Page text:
US agency softens opioid prescribing guidelines for doctors

NEW YORK — The nation’s top public health agency on Thursday softened its guidelines for U.S. doctors prescribing oxycodone and other opioid painkillers.

The Centers for Disease Control and Prevention new recommendations are an update to 2016 guidelines that added momentum to a decline in opioid painkiller prescriptions.

Opioids painkillers can be addictive — even when used under doctors’ orders — and were identified as a big reason for a rise in U.S. drug overdoses that began more than two decades ago. Other drugs have overtaken them in overdose statistics, and illicit fentanyl is now the biggest driver of deaths.

The previous guidance succeeded in reducing inappropriate and dangerous prescribing, some experts say. But they also were seen as a barrier to care, with some pharmacists refusing to fill prescriptions as doctors wrote them.

The new guidelines are designed to ensure that patients get compassionate and safe pain care, CDC officials said.

A draft released in February received 5,500 public comments. Some modifications were made, but several main changes stayed in place, including:

—The CDC no longer suggests trying to limit opioid treatment for acute pain to three days.

—The agency is dropping the specific recommendation that doctors avoid increasing dosage to a level equivalent to 90 milligrams of morphine per day.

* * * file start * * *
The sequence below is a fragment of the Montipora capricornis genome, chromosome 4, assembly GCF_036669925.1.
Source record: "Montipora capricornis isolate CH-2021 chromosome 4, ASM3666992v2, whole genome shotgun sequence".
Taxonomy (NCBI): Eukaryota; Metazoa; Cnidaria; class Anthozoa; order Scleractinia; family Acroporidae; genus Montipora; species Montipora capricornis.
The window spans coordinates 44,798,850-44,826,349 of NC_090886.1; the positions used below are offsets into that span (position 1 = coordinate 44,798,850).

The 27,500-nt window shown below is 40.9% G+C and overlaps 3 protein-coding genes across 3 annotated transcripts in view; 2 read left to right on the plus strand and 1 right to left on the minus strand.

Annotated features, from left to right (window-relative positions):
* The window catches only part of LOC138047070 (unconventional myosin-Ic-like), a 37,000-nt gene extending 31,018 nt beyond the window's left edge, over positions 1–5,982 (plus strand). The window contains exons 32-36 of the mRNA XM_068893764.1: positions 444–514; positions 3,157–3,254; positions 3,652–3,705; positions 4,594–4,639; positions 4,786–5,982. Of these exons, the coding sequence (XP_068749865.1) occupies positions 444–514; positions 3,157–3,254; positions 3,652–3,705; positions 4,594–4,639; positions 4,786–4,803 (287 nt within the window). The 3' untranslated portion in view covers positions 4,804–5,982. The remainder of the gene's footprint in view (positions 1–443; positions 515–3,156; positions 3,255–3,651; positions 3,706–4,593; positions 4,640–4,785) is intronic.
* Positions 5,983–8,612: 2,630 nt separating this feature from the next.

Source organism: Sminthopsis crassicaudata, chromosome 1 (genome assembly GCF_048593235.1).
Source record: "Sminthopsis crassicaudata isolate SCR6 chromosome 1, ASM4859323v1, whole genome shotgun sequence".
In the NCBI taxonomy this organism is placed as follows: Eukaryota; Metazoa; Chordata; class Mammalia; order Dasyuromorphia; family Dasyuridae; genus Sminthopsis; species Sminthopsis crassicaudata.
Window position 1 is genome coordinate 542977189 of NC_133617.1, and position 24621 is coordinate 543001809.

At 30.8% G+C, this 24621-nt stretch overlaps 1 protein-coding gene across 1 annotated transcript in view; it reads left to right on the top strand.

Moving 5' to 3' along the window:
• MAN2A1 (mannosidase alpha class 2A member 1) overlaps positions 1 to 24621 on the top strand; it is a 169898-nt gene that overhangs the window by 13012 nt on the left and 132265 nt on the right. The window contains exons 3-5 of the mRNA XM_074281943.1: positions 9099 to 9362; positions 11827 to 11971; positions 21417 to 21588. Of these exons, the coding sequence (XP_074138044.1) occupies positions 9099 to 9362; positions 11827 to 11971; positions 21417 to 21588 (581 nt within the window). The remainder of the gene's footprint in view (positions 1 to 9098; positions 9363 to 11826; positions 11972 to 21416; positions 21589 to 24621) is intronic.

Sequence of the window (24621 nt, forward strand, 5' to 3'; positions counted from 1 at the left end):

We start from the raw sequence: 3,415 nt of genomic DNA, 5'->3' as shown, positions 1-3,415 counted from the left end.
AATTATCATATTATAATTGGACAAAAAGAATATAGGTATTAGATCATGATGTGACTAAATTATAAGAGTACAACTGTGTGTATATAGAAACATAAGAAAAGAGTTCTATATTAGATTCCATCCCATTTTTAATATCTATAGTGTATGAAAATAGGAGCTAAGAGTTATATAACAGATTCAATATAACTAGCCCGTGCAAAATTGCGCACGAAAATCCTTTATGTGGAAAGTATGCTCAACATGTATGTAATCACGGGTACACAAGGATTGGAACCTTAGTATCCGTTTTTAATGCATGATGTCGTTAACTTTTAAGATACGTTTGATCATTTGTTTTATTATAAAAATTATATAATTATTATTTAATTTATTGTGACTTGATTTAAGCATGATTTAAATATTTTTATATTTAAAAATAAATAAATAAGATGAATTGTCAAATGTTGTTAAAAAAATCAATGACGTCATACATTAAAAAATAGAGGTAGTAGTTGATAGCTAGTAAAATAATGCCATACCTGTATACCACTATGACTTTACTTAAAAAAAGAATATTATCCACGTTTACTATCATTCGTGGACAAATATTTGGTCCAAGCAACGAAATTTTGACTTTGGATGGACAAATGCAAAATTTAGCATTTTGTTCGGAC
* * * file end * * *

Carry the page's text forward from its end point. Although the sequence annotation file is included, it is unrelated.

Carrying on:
—For patients receiving higher doses of opioids, the CDC is urging doctors to not abruptly halt treatment unless there are indications of a life-threatening danger. The agency offers suggestions on tapering patients off the drugs.

———

The Associated Press Health and Science Department receives support from the Howard Hughes Medical Institute’s Department of Science Education. The AP is solely responsible for all content.

Source ABC

A tech blog author and superhero who writes about technology and its impact on society, business, and everyday life

Related Posts

Health officials make urgent push for flu and COVID shots as hospitals feel the strain

Health officials are making another urgent push to encourage flu and COVID vaccinations, as multiple respiratory viruses swirl around the country inundating both pediatric and adult hospitals. About 75% of…

Read more

Minnesota town drops Texas-style anti-abortion lawsuit plan

MINNEAPOLIS — A Minnesota town has backed away from a proposal to let people sue abortion providers, including organizations that provide abortion drugs by mail, after the state’s attorney general…

Read more

Memphis hospital: Halt to trans procedures is temporary

NASHVILLE, Tenn. — A Memphis hospital says it has paused, not stopped, its gender-affirming services in response to possible legal action by civil rights advocates who argue the hospital’s move…

Read more

Pfizer asks FDA to clear updated COVID shot for kids under 5

Pfizer is asking U.S. regulators to authorize its updated COVID-19 vaccine for children under age 5 — not as a booster but part of their initial shots. Children ages 6…

Read more

New Zealand launches inquiry into its coronavirus response

WELLINGTON, New Zealand — New Zealand is launching a wide-ranging inquiry into whether it made the right decisions in battling COVID-19 and how it can better prepare for future pandemics….

Read more

China eases controls, gives no sign when ‘zero COVID’ ends

BEIJING — China is easing some of the world’s most stringent anti-virus controls and authorities say new variants are weaker. But they have yet to say when they might end…

Read more

Leave a Reply

Your email address will not be published. Required fields are marked *